Is there a commonly agreed upon best practice approach for how to generate XML in Apex that will adhere to the WSDL/XSD of an outbound service? I've so far only encountered code that does a manual piece-by-piece assembly of the XML using an XMLStreamWriter. This seems unnecessarily error-prone and high effort.

  • 1
    Your not really generating the XML, but if the WSDL is compatible then using Wsdl2Apex and the corresponding WebServiceCallout.invoke is what Apex directly supports. Commented Nov 17, 2016 at 18:34
  • 2
    Consider voting for direct XML Serialization support in Apex. Convert Object to XML (Serialize) Commented Nov 17, 2016 at 18:39

3 Answers 3


If you don't actually need to see the raw XML output along the way, then WSDL2Apex generated code is by far the best way to go. If you actually want to be able to look at the raw XML somewhere along the way, Daniel Ballinger upthread has mentioned (in other threads) his company FuseIT's own variant of WSDL2Apex. It autogenerates code that uses Dom.XmlNode objects to assemble the XML request. The resulting code is much longer than SFDC's WSDL2Apex but at least you don't write it yourself.

You can then create a utility class with a method that accepts a List<Account> and returns an instance (or list of instances) of a class defined by the auto-generated WSDL2Apex code. The utility class contains all your business logic that maps SObject fields to request element fields. So now when you have your list of Accounts and want to make the callout you invoke the utility class to produce the input element for a callout, then invoke your generated callout class using that element as the input. Any changes in mapping can be done by editing the utility class.

This is the approach I am (so far) successfully using in a client org. I have a bunch of utility methods that do all the translating of an SObject to the request element and then the response back to another SObject. This includes little utility methods that help translate Apex data types to what the web service expects (e.g. a date conversion method that outputs what SAP expects). This particular web service only takes one record at a time so I have a Batchable class in which the execute() method loops through to do the callouts, and then I call it with a maximum scope 10 at once to be on the safe side.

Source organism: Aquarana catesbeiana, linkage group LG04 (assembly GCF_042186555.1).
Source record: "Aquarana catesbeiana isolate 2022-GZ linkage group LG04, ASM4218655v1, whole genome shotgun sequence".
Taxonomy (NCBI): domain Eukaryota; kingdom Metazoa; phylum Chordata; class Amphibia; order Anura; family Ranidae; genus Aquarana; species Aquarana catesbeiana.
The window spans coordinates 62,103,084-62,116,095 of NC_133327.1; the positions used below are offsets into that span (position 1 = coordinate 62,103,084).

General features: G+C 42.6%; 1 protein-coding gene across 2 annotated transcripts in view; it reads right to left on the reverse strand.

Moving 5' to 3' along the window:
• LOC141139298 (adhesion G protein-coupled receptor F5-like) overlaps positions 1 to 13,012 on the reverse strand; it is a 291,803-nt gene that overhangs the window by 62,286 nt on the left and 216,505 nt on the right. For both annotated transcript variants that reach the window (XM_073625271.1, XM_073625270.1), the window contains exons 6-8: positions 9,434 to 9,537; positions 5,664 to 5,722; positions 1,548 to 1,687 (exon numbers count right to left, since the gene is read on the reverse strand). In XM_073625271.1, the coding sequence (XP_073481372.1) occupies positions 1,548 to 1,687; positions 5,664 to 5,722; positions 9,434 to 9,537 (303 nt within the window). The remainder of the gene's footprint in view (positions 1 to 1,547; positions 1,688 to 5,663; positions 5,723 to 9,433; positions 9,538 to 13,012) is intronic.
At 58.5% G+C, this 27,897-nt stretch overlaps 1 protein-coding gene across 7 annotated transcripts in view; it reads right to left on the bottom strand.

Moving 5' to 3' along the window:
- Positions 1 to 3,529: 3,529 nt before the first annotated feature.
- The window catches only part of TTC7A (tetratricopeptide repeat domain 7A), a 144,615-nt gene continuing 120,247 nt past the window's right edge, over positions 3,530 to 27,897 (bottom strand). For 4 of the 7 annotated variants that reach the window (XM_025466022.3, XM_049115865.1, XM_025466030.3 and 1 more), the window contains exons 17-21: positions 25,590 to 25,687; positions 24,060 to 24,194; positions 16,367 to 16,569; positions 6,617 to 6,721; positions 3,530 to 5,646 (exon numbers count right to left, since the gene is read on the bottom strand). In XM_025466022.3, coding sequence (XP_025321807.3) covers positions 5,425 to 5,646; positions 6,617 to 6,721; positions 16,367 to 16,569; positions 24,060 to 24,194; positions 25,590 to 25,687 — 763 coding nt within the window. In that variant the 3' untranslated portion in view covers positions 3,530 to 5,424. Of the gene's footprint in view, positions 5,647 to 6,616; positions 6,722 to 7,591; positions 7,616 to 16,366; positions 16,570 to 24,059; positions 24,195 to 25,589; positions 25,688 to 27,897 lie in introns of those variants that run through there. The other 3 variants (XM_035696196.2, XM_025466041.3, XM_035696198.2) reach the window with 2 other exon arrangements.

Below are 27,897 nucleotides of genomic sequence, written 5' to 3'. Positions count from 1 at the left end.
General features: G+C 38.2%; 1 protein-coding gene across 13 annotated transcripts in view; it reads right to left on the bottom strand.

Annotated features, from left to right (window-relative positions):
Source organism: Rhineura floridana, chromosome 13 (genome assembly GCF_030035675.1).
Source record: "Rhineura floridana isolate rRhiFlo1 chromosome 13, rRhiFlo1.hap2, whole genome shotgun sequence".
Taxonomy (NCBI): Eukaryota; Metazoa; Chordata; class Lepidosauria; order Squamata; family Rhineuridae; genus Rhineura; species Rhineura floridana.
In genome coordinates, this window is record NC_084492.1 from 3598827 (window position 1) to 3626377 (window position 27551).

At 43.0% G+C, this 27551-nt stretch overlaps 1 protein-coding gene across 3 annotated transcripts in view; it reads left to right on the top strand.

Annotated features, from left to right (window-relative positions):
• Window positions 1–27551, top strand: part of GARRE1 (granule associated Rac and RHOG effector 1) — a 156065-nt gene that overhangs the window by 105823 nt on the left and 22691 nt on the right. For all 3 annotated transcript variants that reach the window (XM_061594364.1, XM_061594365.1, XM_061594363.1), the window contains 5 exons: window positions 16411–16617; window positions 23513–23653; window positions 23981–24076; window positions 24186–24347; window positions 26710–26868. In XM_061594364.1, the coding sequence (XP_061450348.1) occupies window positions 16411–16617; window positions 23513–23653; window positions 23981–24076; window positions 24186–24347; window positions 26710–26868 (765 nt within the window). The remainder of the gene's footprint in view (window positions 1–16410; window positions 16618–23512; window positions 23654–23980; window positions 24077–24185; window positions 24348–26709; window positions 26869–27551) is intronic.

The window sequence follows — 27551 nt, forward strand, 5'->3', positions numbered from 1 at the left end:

Not sure about commonly agreed upon approach but here's how I'd proceed. With this vf page:

<apex:page StandardController="Account" recordSetVar="Accounts" contentType="text/xml" showHeader="false" sidebar="false" cache="false">
<?xml version="1.0" encoding="UTF-8" ?>
<apex:repeat value="{!Accounts}" var="eachAccount" >
    <Account id="{!eachAccount.id}" name="{!eachAccount.name}">&
    <apex:repeat value="{!eachAccount.contacts}" var="eachContact">
        <Contact id="{!eachContact.id}" name="{!eachContact.name}" email="{!eachContact.email}"/>


Public static void PageToXml(){
  PageReference apage = Page.AccountToContactsXML;
  apage.setRedirect = true;

Cons: Not scalable as you'd hit an exception if you have more than 1000 records.

Ref: http://it.toolbox.com/blogs/anything-worth-doing/a-better-way-to-generate-xml-on-salesforce-using-visualforce-55433

  • Shouldn't you set some more properties on your <apex:page> tag? At least I would think you want applyHtmlTag="false".
    – Adrian Larson
    Commented Nov 17, 2016 at 18:35

I went down the path of using Dom.Document and Dom.XmlNode to generate and parse the XML in Apex.

Why? I'm glad you asked :)

It gave me a consistent object based approach for both generating and parsing XML that matched the WSDL. The same approach also mirrored the internal workings of WebServiceCallout.invoke. So in many cases I could use the same Apex classes with either approach.

General approach:

  1. A service class exposes the web service methods. When called, it generates a Dom.Document and creates the outer SOAP enevelope Dom.XmlNode with the Header and Body elements.
  2. It then creates further XML nodes for the method element.
  3. The method element XmlNode is populated by another class the represents each WSDL element.
  4. The element classes recursively call other element classes to populate the XML.

Each Apex class can stay focused on generating and parsing the corresponding WSDL element. I could also test those elements in isolation.

The downside is that the Apex code can get really verbose. As Charles T mentioned, we made an alternative version of Wsdl2Apex that can generate a baseline for you to work from.

If you just want to see the XML Request and Response being sent to the SOAP web service then you can use the Debug log to capture the CALLOUT_REQUEST and CALLOUT_RESPONSE elements.

See also:

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